When I told my friends I was traveling to East Timor, most of them had no idea where it was. Some had never even heard of this country. Understandably, since it has only been an independent country for 11 years. Find out more about it here. The country is located in Southeast Asia, but most SEA travellers skip this destination. Of course, that meant I had to go check it out. There was very little travel information to be found online, so I arrived there with little expectations.
I quickly discovered that East Timor is not a travel destination for everyone. If you’re looking for a cheap and easy Southeast Asia experience, this country is absolutely not for you. Or at least, not yet.
East Timor is expensive for a traveler.
At least if you compare to its neighbouring countries. The room rates start at $25 for a very basic, dilapidated double room. There is one backpackers place in the capital Dili, where you’ll pay 12$ for a dorm bed. Again, I’m not talking about fancy dorms…
For food in Dili, you can eat at ‘local canteen style eateries‘ and pay 2-3$ for a full plate of meat/fish, rice and vegetables. Expect 4-5$ at a cheap Indian joint. Go to a basic western looking restaurant and your prices will range from 5$ for a sandwich to 12$ for a fish dish. That’s more than double what you’d pay in Indonesia!
Conclusion: you can economise on food if you want, especially once out of Dili where western restaurants become scarce. However, accommodation will take a big bite out of your budget unless you stay put in Dili. Which brings me to my next point…
It’s hard to get around the country.
There are several towns that have semi-good connections by public transport. There are some ferries and busses/trucks. If you want to get anywhere beyond these places you either need a car (which can be difficult to drive since the roads are in such bad condition) or you need a suitcase full of money. Let me give you an example. Four of us were traveling to a town called “Maubisse”. It took us over 4 hours to drive 70 km. Once there two of the travellers decided to go to the next village so they could climb Mt. Ramelau, the country’s highest peak. This village was located 20km away. The journey took them almost three hours and cost 50$ each, traveling on the back of local motorbikes which broke down every half hour.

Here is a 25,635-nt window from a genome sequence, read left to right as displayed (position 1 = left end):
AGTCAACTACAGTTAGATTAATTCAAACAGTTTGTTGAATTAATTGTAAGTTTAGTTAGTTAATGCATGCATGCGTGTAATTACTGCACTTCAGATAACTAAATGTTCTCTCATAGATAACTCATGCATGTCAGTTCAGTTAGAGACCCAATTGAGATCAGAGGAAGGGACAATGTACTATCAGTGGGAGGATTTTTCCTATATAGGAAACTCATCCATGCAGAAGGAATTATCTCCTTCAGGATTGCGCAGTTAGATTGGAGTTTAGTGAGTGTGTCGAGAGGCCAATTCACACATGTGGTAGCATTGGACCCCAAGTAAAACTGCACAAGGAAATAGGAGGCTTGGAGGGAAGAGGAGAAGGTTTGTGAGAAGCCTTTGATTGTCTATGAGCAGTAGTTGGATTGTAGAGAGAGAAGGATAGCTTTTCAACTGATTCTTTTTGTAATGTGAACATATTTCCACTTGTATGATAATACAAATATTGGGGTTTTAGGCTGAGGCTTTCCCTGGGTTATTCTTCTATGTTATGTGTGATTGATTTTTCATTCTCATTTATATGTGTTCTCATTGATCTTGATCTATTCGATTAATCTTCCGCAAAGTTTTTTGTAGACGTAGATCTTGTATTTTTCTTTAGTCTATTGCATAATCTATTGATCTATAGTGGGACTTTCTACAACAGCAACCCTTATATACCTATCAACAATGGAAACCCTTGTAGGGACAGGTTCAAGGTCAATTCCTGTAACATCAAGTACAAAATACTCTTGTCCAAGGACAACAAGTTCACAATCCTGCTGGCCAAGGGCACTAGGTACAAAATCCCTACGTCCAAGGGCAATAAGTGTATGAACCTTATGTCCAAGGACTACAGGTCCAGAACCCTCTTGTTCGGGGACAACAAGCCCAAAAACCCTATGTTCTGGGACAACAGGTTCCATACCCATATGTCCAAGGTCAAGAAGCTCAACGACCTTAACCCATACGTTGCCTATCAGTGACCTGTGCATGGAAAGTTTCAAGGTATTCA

Timor-Leste is a small country but you need a lot of time and patience to get around it.
There’s quasi no tourist infrastructure.
Sure, there are a few dive centres in Dili, some restaurants offering good food, bars with live music during the weekends, a couple of club and a few emerging tour companies, but once you leave the capital, you’re pretty much on your own.
Particularly for a woman traveling solo, it definitely felt that way. Even as an experienced traveler, if I may call myself that, who has been in war zones and post-conflict areas several times, I was set on not traveling around the country all by myself as it felt quite uncomfortable. Therefore I traveled with at least one companion and encountered no problem whatsoever.
There is a huge language barrier.
Although English is one of the official languages, most people don’t speak it nor do they understand it. Same goes with Portuguese. In fact, the locals are quite annoyed saying: “we don’t understand why Portuguese tourists come here and speak to us in Portuguese expecting us to understand what they’re saying. They think we still know their language but the colonial days are long gone…”
If you know some Bahasa Indonesian, you won’t have a problem communicating, as it is the language Timorese are taught in school. Tetum and other indigenous languages are widely spoken, but I assume those are probably not in your language repertoire.
That being said,
I LOVED EAST TIMOR
And I loved travelling there. It’s a beautiful destination. Very real, very rough.
Just like the other travellers you’ll meet in your backpackers hostel. You don’t hear the classic “I’m taking x months off to do a RTW/SEA trip” or “I’m on a two week holiday”. Here you meet travellers doing internships for NGO’s, people doing freelance work translating for Chinese business men, people hitchhiking through the Middle East, Africa and Asia for an indefinite amount of time, people with an impressive list of ‘off the beaten track’ destinations like Socotra (Yemen), Albania and Pakistan.
The country and its inhabitants keep on surprising you; the religion, the culture, the people, the landscape… I’ll be posting an entry on that soon.
I’ve made it a point to return to East Timor and use the knowledge I have acquired to discover the country in a more thorough manner AND scuba dive. Can’t wait to watch one of thee amazing sunsets again!